On Saturday, June 23, the local Cincinnati, Ohio community will converge on the soccer field at Xavier University where, for the fifth annual time, RefugeeConnect is hosting a World Refugee Day soccer tournament. Just as Belgium and Tunisia face off at the World Cup in Moscow, the Cincinnati community is using the spirit of friendly, international competition to bring people together. The World Refugee Day Cup, which happens around World Refugee Day, will feature matches for both adult and teen soccer teams as well as food trucks, family activities, and awards for scholarships and community work.
"What we have found is that soccer is the universal language across nations," Robyn Lamont, the Executive Director at RefugeeConnect, tells me in an interview for Elite Daily. "Although people might be new to the culture and speaking English, it’s a way to break down barriers and come to the community."
RefugeeConnect, a Cincinnati-based organization to bring resources and communities together, was founded in 2013 by the Junior League of Cincinnati, itself a women's organization dedicated to the community. Women continue to lead RefugeeConnect, and five years ago they began the annual soccer tournament. Originally, it was a much smaller event held at a high school for some soccer games. Over the years, it has grown. Now, it's held at a university, with food trucks and activities from the local zoo and Cincinnati Museum Center, as well as artwork from local arts organization.
Plus, Alicia Kappers, one of RefugeeConnect's founders, tells me, "It’s some really excellent soccer. The skill level is unbelievable."
For Mirsada Kadiric, president of the board at RefugeeConnect, seeing the community come together for this soccer tournament has a more personal resonance. In 1998, she came to the U.S. as a refugee from Bosnia, and she has "very vivid memories of how that initial transition was and how difficult it was just to start over." That was long before RefugeeConnect existed, and Kadiric says coming to the States, she felt very isolated and alone.
“I think it makes the world of difference just knowing that somebody is there to help you navigate these new waters, this new life," Kadiric says about the difference RefugeeConnect makes for refugees arriving around Cincinnati these days.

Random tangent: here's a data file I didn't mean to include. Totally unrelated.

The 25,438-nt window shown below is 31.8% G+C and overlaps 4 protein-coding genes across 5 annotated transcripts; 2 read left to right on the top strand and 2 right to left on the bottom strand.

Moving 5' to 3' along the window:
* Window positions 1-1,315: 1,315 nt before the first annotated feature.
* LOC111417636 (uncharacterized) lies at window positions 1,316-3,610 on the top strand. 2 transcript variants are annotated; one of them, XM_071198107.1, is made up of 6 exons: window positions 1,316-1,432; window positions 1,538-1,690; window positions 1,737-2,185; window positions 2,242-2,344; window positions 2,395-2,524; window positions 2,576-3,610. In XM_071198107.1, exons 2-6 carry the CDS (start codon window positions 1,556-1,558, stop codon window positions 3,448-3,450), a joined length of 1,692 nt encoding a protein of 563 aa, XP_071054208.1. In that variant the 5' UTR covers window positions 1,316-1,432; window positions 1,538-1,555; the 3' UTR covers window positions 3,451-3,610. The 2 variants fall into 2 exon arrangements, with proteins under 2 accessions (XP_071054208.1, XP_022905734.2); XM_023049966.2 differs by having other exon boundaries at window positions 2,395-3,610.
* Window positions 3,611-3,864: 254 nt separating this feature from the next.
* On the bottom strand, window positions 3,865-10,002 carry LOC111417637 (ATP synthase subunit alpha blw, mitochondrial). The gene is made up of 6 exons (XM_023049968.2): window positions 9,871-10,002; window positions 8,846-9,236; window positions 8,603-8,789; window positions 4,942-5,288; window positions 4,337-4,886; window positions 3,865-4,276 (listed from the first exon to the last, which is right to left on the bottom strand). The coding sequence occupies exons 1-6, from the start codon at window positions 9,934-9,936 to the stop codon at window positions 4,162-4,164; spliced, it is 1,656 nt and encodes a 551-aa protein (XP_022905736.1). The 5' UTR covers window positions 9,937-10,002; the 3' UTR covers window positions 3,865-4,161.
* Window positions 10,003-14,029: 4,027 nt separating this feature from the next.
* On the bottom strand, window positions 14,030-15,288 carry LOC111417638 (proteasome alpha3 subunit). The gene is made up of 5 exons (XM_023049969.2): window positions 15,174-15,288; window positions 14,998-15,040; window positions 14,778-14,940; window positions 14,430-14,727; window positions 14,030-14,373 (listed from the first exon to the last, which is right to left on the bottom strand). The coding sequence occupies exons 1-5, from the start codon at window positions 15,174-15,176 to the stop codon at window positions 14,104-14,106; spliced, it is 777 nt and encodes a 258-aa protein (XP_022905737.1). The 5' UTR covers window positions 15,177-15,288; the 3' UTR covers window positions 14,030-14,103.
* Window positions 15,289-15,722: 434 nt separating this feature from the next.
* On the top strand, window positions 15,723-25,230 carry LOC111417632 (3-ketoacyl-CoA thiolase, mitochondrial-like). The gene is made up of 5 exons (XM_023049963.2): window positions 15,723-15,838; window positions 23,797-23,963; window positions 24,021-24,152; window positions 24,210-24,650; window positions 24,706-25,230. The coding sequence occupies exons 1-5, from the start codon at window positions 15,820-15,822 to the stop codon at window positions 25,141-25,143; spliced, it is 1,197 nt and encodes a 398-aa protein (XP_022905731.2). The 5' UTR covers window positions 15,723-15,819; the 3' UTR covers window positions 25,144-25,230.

Recently, Cincinnati has been seeing fewer refugees moving into the area, largely thanks to policies from the Donald Trump administration that limit the national number of refugees taken into the country. Before the effect of those policies, the city had seen 278 refugees resettled by Catholic Charities in 2017 and 333 in 2016, according to The Cincinnati Enquirer.
While the World Refugee Day Cup is a fun day of matches and games, the organization also uses it as an opportunity to award some members of the community. RefugeeConnect gives out community impact awards to individuals, agencies, and volunteers who exemplify their core mission of being a proactively welcoming space.
The organization also gives out scholarships to refugees seeking higher education; this year, they are giving out 10 scholarships of $1,000 each. The scholarships are given in honor of Dean Razzak, the son of Alicia Kappers and her husband (who came to the U.S. as a refugee), who died as a baby, with funding coming from various sources around Cincinnati, from the Junior League to local high schools and a Jewish temple.
Ultimately, the soccer tournament is a day of joy, where people can come together while simultaneously celebrating their own individual culture, background, and, of course, soccer skills. Soccer has become a global sport, especially given the lack of necessary, specialized equipment to play, and thus, it is an excellent way to connect people. As the organizers explain, on the field, you're not a nameless "refugee" — you're a teammate with your own abilities and personality, freed from a loaded label.